Take Chelsea Ricker, who was once an officer at blue-chip nonprofits like The International Planned Parenthood Federation. She and some colleagues recently struck out on their own as independent consultants and established a social enterprise called the Torchlight Collective. Today, Chelsea has more control over her work and, by extension, her life. Some things are harder, like finding decent-quality healthcare that’s affordable. But she is still working on the issues that matter to her the most, and she’s earning more per hour than she did in full-time, salaried roles.

Then there’s the story of lower-earning workers who can’t find suitable, full-time employment opportunities or are pushed out of conventional jobs. Maybe a robot or software application replaced them. Perhaps the hours were too unpredictable or the working conditions too unsafe. Or their company decided that it needed more flexibility in the increasingly competitive global economy and shifted much of its workforce from employees to contingent labor. Whatever the cause, the result is that these workers often have a less-predictable income and fewer of the benefits typically available to employees, like health insurance and sick days. These workers and their families face significant economic instability.

For example, Fasil Teka lives in Seattle and spends 40 hours a week driving for Uber, in addition to planning parties and driving shuttle buses. As he put it to Wired, he enjoys the flexibility that comes with juggling several gigs, and he’s proud to be an entrepreneur. But he is largely unprotected from the things that can go wrong in life. If he’s out sick with the flu, he can’t earn a day’s pay. Last New Year’s Eve, his car got totaled; the insurance-claims process has been draining and costly. He struggles to save enough to manage life’s ups and downs. If Uber drops him, he most likely would not have unemployment insurance to fall back on, because by law he is not an Uber employee.

An Inaccessible Employment Model

Whether they enter independent work out of choice or necessity, people in such arrangements must try to stitch together the kind of stability and safety nets that conventional, high-quality employment can provide. This includes sick days, family leave for new parents or people caring for elderly or sick family members, insurance for on-the-job injuries, saving for retirement, decent health care, and the stress-reducing dependability of a bi-weekly paycheck.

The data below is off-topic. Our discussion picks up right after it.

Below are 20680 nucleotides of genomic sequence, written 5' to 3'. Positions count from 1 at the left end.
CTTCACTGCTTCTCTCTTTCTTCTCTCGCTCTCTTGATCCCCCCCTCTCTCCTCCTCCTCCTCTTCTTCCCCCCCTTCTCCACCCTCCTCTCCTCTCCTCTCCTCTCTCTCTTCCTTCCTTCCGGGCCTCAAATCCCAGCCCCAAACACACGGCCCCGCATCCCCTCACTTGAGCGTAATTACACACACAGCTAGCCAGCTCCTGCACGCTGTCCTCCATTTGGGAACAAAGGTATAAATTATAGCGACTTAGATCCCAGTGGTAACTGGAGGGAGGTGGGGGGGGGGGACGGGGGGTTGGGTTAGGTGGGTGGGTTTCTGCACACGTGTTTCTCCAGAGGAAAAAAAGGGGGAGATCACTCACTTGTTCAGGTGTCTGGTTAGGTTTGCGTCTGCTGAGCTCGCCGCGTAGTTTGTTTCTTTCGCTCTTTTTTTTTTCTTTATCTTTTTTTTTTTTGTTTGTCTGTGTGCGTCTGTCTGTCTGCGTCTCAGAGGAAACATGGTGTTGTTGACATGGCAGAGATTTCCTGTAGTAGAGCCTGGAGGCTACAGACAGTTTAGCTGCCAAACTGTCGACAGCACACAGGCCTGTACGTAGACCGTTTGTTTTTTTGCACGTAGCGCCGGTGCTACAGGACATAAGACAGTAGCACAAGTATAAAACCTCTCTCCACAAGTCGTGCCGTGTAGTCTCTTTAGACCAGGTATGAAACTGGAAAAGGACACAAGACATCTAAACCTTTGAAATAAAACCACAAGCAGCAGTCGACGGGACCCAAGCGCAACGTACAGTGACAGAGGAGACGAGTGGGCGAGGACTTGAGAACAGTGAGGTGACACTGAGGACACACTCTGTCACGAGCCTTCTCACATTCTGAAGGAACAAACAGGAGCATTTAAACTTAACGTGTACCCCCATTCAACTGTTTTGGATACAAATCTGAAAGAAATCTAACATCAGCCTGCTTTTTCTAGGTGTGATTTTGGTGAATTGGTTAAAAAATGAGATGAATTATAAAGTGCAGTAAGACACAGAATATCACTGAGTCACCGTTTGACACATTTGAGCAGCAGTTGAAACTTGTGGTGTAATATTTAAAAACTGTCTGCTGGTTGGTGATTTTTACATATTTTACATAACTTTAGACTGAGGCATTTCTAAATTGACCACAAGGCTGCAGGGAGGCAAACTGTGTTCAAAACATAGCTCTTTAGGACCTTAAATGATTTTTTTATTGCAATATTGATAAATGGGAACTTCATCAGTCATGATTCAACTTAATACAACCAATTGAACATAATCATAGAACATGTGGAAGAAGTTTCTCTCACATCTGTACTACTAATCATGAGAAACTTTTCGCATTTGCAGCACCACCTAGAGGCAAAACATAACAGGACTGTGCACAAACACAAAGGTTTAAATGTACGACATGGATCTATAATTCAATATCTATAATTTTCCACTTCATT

The system in the United States that aims to ensure security and stability for hardworking Americans—including worker’s compensation, sick leave, minimum wage, and protection from discrimination—was built around a conventional employment model that is now largely inaccessible to independent workers. Similarly, access to reasonable credit often requires proof of regular income from a conventional employer.

With a growing part of the workforce making their livelihoods independently, we need a new system that provides greater stability and security.

Shaping a Stable, Independent Workforce

Fortunately, independent work is a nonpartisan issue. Philanthropists, policymakers, politicians, nonprofits, and private firms have an opportunity, if not an imperative, to help shape the independent workforce so that it both delivers value to the economy and contributes to stable households and communities.

There are many innovators already working on this challenge, with the most activity devoted to increasing access to benefits and enhancing financial and economic stability for workers and their families. Here are three of the many promising innovations we encountered during our exploration.

1. Benefits that “travel” with workers across jobs: